How to Treat Measles in Children

Measles is a common and highly contagious viral disease. It is spread by airborne nasal secretions. Symptoms include runny nose, sore eyes, dry cough, raised temperature, headaches, small white spots in the mouth and, after a few days, a brown-red rash will start to cover the upper body. The lymph glands may also become enlarged. It may take an incubation period of eight to ten days for these symptoms to appear and the child will then be contagious from the start of this time to a week after the onset. Lesser complications such as chest or ear infections may develop. In children under five, there is also the slight possibility of febrile convulsions, when the child loses consciousness and the limbs twitch uncontrollably for a short time. More serious complications include encephalitis or inflammation of the brain.

The MMR (measles/mumps/rubella) vaccine is routinely given to children aged about fifteen months. Although the number of cases of measles has been reduced, many children who now catch measles have already had the vaccine.

What you can do

Once diagnosis has been confirmed, make sure the child drinks plenty of fluids. Try to keep their temperature down by sponging with tepid water. Their eyes may also be sore and bathing them in warm water or eye drops may help.

Look out for complications such as ear ache.


Medical diagnosis should be sought, but the following therapies may be beneficial:


Although little can be done about the appear­ance of spots, the other symptoms may be helped. Gelsemium may be prescribed by a homoeopath to help reduce the raised temperature and headache, as well as possible associations such as thirst and constipation. Euphrasia will help the runny nose and sore eyes. If the child is feeling very restless and irri­table due to their illness, Pulsatilla may work as well as help­ing to clear the cough and catarrh from the nose and throat.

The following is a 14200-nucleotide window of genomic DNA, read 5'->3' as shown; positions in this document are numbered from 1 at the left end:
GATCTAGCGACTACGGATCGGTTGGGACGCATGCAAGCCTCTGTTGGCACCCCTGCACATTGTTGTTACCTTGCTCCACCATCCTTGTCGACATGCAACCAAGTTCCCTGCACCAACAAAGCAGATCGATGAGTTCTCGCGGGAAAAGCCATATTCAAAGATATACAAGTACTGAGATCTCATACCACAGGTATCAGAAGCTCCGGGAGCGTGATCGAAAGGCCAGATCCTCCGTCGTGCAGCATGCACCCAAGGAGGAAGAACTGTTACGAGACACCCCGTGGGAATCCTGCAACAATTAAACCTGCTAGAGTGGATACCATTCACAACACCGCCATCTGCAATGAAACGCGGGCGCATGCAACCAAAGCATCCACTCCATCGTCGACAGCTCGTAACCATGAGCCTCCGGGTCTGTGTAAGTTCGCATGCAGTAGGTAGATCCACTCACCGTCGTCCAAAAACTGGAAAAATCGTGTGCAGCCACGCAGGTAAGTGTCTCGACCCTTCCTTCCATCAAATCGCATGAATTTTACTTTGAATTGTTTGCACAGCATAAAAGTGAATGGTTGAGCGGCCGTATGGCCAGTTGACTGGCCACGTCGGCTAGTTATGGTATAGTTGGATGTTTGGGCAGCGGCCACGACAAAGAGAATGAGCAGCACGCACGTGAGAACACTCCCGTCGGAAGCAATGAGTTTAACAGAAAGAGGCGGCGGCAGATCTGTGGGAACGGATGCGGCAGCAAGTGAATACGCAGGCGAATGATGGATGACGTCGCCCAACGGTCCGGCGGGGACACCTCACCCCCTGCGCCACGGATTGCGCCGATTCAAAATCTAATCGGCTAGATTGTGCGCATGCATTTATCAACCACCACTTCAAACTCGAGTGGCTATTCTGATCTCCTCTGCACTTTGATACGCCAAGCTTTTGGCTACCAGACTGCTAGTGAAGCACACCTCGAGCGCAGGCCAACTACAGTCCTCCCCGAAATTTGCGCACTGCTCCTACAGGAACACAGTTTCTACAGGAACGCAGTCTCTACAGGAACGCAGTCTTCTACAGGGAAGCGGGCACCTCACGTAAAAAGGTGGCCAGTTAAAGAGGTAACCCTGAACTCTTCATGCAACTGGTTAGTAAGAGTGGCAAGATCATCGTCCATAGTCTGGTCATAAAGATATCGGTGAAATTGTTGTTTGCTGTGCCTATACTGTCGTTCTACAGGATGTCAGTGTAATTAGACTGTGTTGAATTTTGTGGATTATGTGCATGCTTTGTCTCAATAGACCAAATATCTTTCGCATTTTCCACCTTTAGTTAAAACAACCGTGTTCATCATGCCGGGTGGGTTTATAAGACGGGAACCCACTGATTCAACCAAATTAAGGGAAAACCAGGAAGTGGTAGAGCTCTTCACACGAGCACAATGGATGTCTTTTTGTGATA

Herbal medicine

A herbalist may recommend a general increase in vitamin C to help fight off infection. A mixture of herbs, such as Golden Seal to help reduce runny nose and sore eyes, Chamomile to calm the child, Echinacea to deal with the infection, and Marigold if the glands are swollen, may be prescribed.

Traditional Chinese medicine

A practitioner may advise infu­sions or decoctions to help reduce what they see as heat in the blood and stomach. These may include Safflower, Pepper­mint, Marigold and Yarrow. A cooling solution of Lavender may be applied to the spots.


A naturopath will recommend boosting the immune system to help fight off infection, so an increase in foods containing vitamins A, C and E and also zinc, which can be found in fruit and vegetables, will be recommended. Mineral salt supplements, such as iron, magnesium and potassium phosphates and potassium chloride may also be given. However, at first your child will probably not want to eat much food, although drinking water should be encouraged. Foods that encourage the production of mucus should be cut back, such as dairy products. If the child is suffering from itching, a tepid bath containing oatmeal should help bring relief. Herbal remedies, such as Yarrow, Chamomile, Skull­cap, Cleavers and Golden Seal may also be given.


If your child’s temperature is over 40°C (104°F), their breathing is shallow, they have chest pain or lose conscious­ness, seek medical help immediately.

Other therapies that may be beneficial: reflexology, aromather­apy, Bach Flower Remedies, biochemic tissue salts.

Filed Under: Health & Personal Care


About the Author: Andrew Reinert is a health care professional who loves to share different tips on health and personal care. He is a regular contributor to MegaHowTo and lives in Canada.

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